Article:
Comments On - How to start an Urban Beehive

looking for hobby that is great for everyone.
ralph, cushing, OK
Posted: 10/23/2015 4:33:01 PM
Does anyone know how much safer it is too raise mason bees? Looking for tips, having mason bee houses seem easier to have in an urban/backyard setting.
Tess, Westbury, NY
Posted: 7/29/2015 6:26:20 AM
One warning about used equipment -- if the price seems too good to be true, it might be. Connecticut beekeepers lost 30% of their hives to Foulbrood in one year in the late 90s when someone brought in equipment from someone going out of business in another state -- without asking why they were going out of business.
MaryHS, East Hartford, CT
Posted: 5/26/2015 12:03:23 PM
The more common terminology for purchasing bees is a "package" of bees, not a swarm. Generally where I live they are available in 3lb packages. Be very careful about purchasing used equipment. The equipment may be carrying disease the owner was not even aware they had. Take the time to join a club and secure a mentor for your first two seasons. The bees have many challenges today and an experienced beekeeper can help you learn to identify problems in your hive before it is too late. Have fun! They are terrific :)
Annette, Cleveland, OH
Posted: 11/4/2014 1:32:39 PM
we have around 60 acre land in South India, we are thinking of starting beehive...need some guidance and technique that we can use it to it in large scale. Right now we are located in Chicago IL
Ram, Palatine, IL
Posted: 10/2/2014 1:16:54 PM
This is a great article. I live in a suburban southern California city that has commercial bee farms no more than 8-10 miles away. My backyard has a designed slope that is covered with flowering ice plant type shrubbery that attracts anywhere from 500 to 1000 bees (it seems like) since the size of this area is apprx 40" x 120'. Is it an Okay idea to get one bee hive box and set it next to this area?
Tony, Corona, CA
Posted: 7/20/2014 12:07:43 PM
The bees don't lay eggs the queen ,
Naun, Fort Collins, CO
Posted: 7/1/2014 10:21:46 PM
This interests me, but I'm afraid starting a beehive is probably 2-3 years down the road as I get my backyard "urban farm" laid out.
Garet, Nashville, TN
Posted: 6/14/2014 8:19:16 AM
Even this gentleman is wearing a veil, btw. And don't buy used equipment, it can be contaminated with American Foul Brood spores, which remain viable for decades.
WesternWilson, International
Posted: 2/6/2014 9:14:51 AM
Good information
Annie, Houston, TX
Posted: 8/28/2012 8:19:16 AM
Good advice
Galadriel, Lothlorien, ME
Posted: 8/2/2012 11:46:25 PM
My brother just let me know he will have nucs at the end of the month. I plan on building a top bar hive. It seems to me that the top bar method has a smaller colony and is good for beginners and is a much more natural method, possibly reducing problems associated with stress. We'll see.
Carina, Indianapolis, IN
Posted: 5/7/2012 3:25:49 PM
I have discovered a huge interest in people wanting to know about bees and beekeeping. There are a group of people that want to start a bee club here in Las Vegas. If anyone is interested in joining please contact me at robinpagen76@aol.com. THX and Bee Friendly!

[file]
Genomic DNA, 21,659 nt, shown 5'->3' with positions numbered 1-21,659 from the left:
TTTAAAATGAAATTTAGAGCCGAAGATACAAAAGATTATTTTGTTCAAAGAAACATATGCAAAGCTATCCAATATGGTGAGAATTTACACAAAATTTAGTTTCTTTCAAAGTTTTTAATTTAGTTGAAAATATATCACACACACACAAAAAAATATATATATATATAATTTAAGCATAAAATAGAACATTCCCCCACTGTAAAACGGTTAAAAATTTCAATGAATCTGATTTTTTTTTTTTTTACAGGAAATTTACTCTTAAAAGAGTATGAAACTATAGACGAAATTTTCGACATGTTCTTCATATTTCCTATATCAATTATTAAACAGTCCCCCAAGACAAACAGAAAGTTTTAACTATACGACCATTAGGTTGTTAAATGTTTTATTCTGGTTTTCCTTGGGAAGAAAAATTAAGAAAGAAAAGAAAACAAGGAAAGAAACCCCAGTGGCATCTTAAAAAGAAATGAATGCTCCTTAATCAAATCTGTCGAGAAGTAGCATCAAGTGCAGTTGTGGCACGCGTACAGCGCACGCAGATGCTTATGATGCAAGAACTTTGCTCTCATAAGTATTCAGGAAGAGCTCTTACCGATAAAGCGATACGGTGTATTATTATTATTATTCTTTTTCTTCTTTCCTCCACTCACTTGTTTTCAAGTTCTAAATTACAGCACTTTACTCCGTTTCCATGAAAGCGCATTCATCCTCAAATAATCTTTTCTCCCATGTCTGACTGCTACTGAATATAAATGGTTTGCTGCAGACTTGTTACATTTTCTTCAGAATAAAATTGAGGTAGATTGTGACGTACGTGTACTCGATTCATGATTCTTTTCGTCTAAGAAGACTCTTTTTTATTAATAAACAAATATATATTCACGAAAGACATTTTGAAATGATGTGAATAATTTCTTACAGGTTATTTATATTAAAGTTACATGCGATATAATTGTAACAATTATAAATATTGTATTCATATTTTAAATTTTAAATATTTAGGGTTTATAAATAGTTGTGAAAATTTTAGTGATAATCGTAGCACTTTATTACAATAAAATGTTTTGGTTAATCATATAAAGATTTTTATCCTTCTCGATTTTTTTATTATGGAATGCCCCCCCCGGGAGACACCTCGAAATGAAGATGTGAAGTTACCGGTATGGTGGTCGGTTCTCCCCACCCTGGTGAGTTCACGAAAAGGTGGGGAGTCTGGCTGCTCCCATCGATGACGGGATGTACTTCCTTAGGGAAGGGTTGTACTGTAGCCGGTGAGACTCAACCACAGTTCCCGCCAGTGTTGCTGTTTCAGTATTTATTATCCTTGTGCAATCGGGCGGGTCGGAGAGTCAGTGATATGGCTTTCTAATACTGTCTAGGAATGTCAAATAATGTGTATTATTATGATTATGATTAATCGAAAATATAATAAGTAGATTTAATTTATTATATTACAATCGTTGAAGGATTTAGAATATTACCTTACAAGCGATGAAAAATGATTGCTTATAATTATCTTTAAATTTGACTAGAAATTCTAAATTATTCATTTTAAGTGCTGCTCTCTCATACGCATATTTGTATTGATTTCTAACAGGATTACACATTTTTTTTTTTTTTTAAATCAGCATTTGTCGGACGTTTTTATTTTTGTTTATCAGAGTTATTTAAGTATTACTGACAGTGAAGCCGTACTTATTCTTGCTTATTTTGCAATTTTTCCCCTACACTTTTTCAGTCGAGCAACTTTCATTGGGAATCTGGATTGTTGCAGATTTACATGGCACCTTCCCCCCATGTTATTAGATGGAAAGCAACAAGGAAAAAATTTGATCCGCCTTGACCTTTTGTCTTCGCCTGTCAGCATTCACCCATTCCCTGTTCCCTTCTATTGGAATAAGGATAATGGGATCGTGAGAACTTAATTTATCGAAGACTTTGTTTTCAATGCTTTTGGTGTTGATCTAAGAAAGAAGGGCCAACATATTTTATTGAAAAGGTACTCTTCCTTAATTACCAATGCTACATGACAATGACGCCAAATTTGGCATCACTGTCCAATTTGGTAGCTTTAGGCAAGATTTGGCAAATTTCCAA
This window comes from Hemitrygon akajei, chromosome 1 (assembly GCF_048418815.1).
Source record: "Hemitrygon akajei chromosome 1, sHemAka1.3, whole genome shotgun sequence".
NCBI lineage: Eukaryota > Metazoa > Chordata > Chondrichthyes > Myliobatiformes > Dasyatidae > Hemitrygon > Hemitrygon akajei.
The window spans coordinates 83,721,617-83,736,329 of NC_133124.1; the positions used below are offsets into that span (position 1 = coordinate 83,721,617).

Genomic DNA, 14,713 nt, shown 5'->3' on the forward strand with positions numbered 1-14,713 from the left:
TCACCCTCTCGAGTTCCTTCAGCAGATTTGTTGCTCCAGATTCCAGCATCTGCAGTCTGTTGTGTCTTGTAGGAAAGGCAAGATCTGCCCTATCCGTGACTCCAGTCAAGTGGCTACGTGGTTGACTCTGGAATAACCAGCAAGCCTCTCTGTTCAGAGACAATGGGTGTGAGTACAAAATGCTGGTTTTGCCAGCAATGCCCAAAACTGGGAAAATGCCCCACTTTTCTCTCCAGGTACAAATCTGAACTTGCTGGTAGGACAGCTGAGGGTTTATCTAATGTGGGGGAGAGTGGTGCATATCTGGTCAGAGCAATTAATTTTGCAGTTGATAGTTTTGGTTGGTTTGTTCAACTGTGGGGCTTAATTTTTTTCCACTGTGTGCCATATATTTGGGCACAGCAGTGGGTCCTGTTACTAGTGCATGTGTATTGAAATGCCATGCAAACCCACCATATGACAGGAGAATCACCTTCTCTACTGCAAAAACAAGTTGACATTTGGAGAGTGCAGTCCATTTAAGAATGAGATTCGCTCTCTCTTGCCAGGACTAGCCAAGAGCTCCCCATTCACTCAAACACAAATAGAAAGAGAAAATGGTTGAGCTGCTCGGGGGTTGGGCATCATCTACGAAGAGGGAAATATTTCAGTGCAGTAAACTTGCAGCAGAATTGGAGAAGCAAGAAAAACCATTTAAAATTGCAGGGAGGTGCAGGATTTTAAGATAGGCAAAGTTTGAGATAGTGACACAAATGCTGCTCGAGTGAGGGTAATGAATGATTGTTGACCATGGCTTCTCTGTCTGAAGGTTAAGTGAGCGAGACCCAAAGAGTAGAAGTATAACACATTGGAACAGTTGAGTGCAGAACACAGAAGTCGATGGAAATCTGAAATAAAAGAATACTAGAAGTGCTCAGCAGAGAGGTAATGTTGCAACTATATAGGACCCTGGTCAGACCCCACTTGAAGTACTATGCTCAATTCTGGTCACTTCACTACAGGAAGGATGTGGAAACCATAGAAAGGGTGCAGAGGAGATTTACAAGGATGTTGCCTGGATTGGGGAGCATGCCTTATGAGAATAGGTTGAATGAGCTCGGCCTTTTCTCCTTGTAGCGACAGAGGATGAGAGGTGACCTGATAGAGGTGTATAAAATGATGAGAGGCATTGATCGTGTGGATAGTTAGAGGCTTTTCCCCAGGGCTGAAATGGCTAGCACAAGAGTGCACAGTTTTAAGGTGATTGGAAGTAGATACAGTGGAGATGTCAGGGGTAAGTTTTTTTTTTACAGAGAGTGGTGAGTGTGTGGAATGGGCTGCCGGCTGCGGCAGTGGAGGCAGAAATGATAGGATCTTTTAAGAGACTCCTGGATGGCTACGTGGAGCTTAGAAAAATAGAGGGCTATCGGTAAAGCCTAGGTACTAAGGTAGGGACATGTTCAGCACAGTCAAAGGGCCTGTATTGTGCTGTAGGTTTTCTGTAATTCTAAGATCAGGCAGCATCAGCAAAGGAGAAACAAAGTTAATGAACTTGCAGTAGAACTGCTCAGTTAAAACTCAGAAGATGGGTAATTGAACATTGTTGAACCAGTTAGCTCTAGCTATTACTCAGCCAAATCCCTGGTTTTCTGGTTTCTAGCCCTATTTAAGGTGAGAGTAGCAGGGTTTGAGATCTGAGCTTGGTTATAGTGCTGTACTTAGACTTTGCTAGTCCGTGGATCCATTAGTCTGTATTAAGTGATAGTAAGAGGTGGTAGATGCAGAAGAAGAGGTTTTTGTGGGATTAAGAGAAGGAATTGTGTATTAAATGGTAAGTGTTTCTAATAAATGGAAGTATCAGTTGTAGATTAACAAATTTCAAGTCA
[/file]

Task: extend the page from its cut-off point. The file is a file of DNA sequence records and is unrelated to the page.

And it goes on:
Robin, Las Vegas, NV
Posted: 1/20/2012 1:37:24 PM
Great article. I look forward to the day I get mine started.
Chuck, Reno, NV
Posted: 12/6/2011 4:03:16 AM
I wish I didn't have an unreasonable fear of getting stung; I would love to have the honey!
Chris, Kannapolis, NC
Posted: 8/16/2011 12:30:35 PM
You don't have to mail order bees to start a new colony in your hive. In fact, it's better to acquire a local swarm that has been captured or purchase an existing colony. Local bees are more likely to thrive in your area and have probably over-wintered (a good indication that it's a healthy queen and colony). Most local beekeeping groups can help you out with acquiring a healthy local colony. You'll improve the chances that your hive will make it through the winter this way.
brad, lafayette, CA
Posted: 6/28/2011 2:21:37 PM
Even if there is not a specific ordinance, you probably want to talk to your health department. There's no law against beekeeping in my city but the health department had bad experiences with the couple hives set up over the years and promised to shut me down if I tried.
Lynn, West Allis, WI
Posted: 11/11/2010 5:33:17 AM
Great article, very helpful. I am just starting out in this aspect. A friend who is an established and experienced beekeeper has gotten me going in this new area. I'm very excited.
Bruce, Las Vegas, NV
Posted: 9/14/2010 1:41:59 PM
Gentle bees is a good idea.
;, i, AS
Posted: 9/6/2010 9:26:35 PM
I love keeping bees. Except when they get stuck in my clothing.
Galadriel, Lothlorien, ME
Posted: 9/2/2010 11:57:27 PM
Bees that are purchased in packages are not swarms. They are bees that are shaken out of existing hives. Many times, the shaken bees come from multiple colonies.

When you place these bees, with the queens that are usually shipped with them into a hive, you have a colony, not a swarm.

Terminology is important because new beekeepers can become easily confused.

Also, if you plan on buying used bee hive equipment, be prepared to scorch the insides with a propane torch to prevent against the possibility of spreading diseases like American Foulbrood or European Foulbrood.

For many people, the cost and heavy labor of manipulating hive bodies loaded with honey is more than they expected and can bur them out on their new, supposed to be fun, hobby.

For this reason, many beekeepers are taking up horizontal top bar hives which requires less physical activity and allows bees to be interacted with and studied more relaxed as bees tend to remain docile in these types of hives. Very good hives for beginners, people with disabilities and older folks whose backs aren't what they used to be.
BigBear, Omaha, NE
Posted: 9/2/2010 7:14:15 PM
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